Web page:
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Come Hell Or High Water: Aqueous Moments In Medieval Epic, Romance, Allegory, And Fabliau

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Chapter Summary

A reading of Western medieval literary texts, suggests that water as motif, theme, symbol, or element of local color appears occasionally but not often with real force, as a structuring element. Four well-known medieval works, the eleventh-century Old English epic Beowulf, the twelfth century French romance Yvain, the fourteenth-century Middle English allegory Pearl, and Chaucers Millers Tale, a fabliau written in the late 1300s come to mind not only because they contain aqueous imagery, references, and motifs but because water appears to be central to the literary and thematic design of these works vis à vis their respective genres. This chapter sheds light on the role that water plays at, and in, this intersection of genre, place, and culture. The fourteenth century allegory Pearl presents study of human strength and limitations as explored through the motif of water. The Millers Tale employs water imagery as a means of demarcation.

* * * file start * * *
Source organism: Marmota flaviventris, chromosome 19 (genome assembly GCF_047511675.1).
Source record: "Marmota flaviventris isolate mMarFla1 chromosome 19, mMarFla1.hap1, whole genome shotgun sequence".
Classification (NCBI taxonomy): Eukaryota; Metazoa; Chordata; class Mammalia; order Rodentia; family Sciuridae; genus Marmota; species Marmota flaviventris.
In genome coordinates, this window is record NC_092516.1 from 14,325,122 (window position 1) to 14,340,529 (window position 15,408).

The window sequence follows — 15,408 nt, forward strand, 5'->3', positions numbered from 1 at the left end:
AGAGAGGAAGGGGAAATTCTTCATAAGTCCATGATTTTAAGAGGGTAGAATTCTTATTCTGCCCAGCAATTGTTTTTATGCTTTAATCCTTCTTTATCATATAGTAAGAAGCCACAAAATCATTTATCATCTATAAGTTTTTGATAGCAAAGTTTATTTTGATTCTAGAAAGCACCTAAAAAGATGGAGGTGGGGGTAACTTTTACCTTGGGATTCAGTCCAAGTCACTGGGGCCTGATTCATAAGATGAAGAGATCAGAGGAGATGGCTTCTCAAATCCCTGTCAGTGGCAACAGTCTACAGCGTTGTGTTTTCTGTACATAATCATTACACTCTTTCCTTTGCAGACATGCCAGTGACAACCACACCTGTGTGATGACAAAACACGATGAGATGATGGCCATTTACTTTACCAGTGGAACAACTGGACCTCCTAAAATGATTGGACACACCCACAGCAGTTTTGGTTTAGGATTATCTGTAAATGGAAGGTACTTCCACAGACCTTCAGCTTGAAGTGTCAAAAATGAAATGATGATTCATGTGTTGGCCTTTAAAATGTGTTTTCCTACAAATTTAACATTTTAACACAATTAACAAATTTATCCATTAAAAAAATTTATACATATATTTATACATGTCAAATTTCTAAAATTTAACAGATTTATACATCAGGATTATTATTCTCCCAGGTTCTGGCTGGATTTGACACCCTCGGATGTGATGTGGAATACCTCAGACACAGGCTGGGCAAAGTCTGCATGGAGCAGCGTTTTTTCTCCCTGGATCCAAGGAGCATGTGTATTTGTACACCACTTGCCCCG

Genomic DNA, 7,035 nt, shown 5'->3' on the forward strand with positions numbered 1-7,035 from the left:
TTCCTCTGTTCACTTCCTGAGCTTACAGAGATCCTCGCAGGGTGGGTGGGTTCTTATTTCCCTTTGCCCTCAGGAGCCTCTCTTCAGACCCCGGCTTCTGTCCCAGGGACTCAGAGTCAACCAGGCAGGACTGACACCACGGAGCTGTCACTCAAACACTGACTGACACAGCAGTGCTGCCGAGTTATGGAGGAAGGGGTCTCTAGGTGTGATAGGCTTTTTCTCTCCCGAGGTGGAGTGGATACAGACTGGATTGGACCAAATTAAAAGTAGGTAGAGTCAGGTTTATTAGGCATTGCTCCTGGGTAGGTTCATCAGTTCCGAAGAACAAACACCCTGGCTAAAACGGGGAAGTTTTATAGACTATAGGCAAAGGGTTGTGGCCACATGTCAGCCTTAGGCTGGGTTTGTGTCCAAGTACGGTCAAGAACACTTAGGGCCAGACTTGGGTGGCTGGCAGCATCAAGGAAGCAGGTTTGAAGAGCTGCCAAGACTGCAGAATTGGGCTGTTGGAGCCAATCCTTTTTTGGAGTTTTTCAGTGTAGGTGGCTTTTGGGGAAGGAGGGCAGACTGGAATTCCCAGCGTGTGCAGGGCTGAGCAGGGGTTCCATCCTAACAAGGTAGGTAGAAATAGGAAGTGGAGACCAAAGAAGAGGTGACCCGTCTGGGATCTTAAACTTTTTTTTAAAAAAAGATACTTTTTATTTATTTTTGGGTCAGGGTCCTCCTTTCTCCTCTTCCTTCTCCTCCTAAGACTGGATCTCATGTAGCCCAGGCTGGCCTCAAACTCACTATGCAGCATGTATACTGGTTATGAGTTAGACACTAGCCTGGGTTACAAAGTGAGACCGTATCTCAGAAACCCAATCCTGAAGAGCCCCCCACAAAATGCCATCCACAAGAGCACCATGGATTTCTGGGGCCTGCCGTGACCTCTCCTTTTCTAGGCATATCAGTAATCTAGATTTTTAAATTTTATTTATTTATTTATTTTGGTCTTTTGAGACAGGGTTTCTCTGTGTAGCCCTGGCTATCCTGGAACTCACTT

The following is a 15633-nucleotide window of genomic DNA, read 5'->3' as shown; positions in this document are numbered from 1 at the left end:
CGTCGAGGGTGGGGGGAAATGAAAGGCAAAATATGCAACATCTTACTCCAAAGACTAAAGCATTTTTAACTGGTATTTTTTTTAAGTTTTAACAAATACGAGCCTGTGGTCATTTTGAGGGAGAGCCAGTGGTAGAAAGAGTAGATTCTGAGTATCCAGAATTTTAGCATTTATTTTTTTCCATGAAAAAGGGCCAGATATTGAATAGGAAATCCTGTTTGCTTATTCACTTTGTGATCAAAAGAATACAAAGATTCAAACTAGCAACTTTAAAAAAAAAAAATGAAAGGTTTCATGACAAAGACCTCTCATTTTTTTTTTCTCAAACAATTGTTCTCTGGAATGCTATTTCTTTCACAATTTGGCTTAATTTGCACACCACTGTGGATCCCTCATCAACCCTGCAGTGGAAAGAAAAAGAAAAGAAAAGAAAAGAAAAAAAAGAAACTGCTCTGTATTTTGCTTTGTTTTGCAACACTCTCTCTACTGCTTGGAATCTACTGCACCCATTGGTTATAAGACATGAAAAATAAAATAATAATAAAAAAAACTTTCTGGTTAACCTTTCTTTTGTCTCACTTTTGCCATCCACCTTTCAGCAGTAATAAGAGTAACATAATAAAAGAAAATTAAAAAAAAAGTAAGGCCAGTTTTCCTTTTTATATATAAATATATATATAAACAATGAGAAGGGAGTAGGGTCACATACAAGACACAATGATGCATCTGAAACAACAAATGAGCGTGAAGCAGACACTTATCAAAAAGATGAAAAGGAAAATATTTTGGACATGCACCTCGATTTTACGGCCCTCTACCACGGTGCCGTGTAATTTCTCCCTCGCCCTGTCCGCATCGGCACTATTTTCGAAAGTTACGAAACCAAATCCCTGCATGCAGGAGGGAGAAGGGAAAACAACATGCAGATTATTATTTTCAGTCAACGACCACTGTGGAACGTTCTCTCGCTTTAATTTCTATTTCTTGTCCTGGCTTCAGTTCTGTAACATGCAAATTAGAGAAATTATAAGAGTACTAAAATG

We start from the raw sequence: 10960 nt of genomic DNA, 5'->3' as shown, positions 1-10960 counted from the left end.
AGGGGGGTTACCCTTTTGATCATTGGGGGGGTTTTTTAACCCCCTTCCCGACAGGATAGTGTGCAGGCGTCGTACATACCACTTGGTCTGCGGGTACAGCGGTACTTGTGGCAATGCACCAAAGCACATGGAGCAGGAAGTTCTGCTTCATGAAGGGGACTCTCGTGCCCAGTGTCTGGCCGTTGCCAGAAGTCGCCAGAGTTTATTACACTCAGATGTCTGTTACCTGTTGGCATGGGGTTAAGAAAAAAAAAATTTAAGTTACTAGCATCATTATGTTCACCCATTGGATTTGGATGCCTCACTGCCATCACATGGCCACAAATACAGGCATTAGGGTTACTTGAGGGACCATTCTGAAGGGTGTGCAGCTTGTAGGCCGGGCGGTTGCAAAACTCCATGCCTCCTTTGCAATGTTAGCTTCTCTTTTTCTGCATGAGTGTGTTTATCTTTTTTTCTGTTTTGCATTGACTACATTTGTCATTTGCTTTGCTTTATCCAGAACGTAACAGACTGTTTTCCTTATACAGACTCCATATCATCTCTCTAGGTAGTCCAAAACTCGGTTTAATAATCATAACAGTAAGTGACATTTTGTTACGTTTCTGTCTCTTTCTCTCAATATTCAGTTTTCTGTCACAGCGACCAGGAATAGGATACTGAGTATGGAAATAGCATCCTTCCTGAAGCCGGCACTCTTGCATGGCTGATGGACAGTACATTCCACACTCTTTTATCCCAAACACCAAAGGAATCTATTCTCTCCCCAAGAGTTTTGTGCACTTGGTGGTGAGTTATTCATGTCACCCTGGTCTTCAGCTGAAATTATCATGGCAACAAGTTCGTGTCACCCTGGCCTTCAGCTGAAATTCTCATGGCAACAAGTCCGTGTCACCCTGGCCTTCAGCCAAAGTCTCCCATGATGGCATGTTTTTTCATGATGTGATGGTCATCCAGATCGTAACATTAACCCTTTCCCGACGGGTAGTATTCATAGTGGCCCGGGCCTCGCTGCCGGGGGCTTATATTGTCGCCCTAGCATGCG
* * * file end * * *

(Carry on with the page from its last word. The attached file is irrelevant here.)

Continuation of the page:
Keywords: Beowulf; fabliau; Millers Tale; Pearl; water imagery; Yvain



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